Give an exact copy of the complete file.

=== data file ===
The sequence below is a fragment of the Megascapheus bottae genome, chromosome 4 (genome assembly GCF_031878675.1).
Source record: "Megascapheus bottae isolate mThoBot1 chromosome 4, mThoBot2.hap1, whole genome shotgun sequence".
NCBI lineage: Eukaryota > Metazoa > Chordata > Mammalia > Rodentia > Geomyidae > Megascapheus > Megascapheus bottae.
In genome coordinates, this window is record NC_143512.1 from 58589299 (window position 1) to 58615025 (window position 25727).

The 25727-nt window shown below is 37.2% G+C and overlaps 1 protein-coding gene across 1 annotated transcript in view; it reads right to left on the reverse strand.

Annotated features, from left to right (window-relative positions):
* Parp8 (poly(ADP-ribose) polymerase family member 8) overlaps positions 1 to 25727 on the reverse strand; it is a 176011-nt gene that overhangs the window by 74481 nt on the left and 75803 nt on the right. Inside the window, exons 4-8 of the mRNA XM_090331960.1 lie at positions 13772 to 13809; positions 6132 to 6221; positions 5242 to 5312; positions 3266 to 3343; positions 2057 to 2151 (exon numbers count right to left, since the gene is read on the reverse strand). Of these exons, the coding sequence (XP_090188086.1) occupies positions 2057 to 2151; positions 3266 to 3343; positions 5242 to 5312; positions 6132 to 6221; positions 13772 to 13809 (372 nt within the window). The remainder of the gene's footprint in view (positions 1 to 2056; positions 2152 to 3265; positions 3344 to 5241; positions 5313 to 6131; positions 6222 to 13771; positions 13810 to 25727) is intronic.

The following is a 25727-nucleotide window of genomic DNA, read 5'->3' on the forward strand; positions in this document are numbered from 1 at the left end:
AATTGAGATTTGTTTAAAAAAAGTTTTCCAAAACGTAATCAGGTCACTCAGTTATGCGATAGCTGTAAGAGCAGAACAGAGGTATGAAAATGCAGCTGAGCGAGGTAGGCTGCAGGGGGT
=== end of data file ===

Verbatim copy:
The sequence below is a fragment of the Megascapheus bottae genome, chromosome 4 (genome assembly GCF_031878675.1).
Source record: "Megascapheus bottae isolate mThoBot1 chromosome 4, mThoBot2.hap1, whole genome shotgun sequence".
NCBI lineage: Eukaryota > Metazoa > Chordata > Mammalia > Rodentia > Geomyidae > Megascapheus > Megascapheus bottae.
In genome coordinates, this window is record NC_143512.1 from 58589299 (window position 1) to 58615025 (window position 25727).

The 25727-nt window shown below is 37.2% G+C and overlaps 1 protein-coding gene across 1 annotated transcript in view; it reads right to left on the reverse strand.

Annotated features, from left to right (window-relative positions):
* Parp8 (poly(ADP-ribose) polymerase family member 8) overlaps positions 1 to 25727 on the reverse strand; it is a 176011-nt gene that overhangs the window by 74481 nt on the left and 75803 nt on the right. Inside the window, exons 4-8 of the mRNA XM_090331960.1 lie at positions 13772 to 13809; positions 6132 to 6221; positions 5242 to 5312; positions 3266 to 3343; positions 2057 to 2151 (exon numbers count right to left, since the gene is read on the reverse strand). Of these exons, the coding sequence (XP_090188086.1) occupies positions 2057 to 2151; positions 3266 to 3343; positions 5242 to 5312; positions 6132 to 6221; positions 13772 to 13809 (372 nt within the window). The remainder of the gene's footprint in view (positions 1 to 2056; positions 2152 to 3265; positions 3344 to 5241; positions 5313 to 6131; positions 6222 to 13771; positions 13810 to 25727) is intronic.

The following is a 25727-nucleotide window of genomic DNA, read 5'->3' on the forward strand; positions in this document are numbered from 1 at the left end:
AATTGAGATTTGTTTAAAAAAAGTTTTCCAAAACGTAATCAGGTCACTCAGTTATGCGATAGCTGTAAGAGCAGAACAGAGGTATGAAAATGCAGCTGAGCGAGGTAGGCTGCAGGGGGT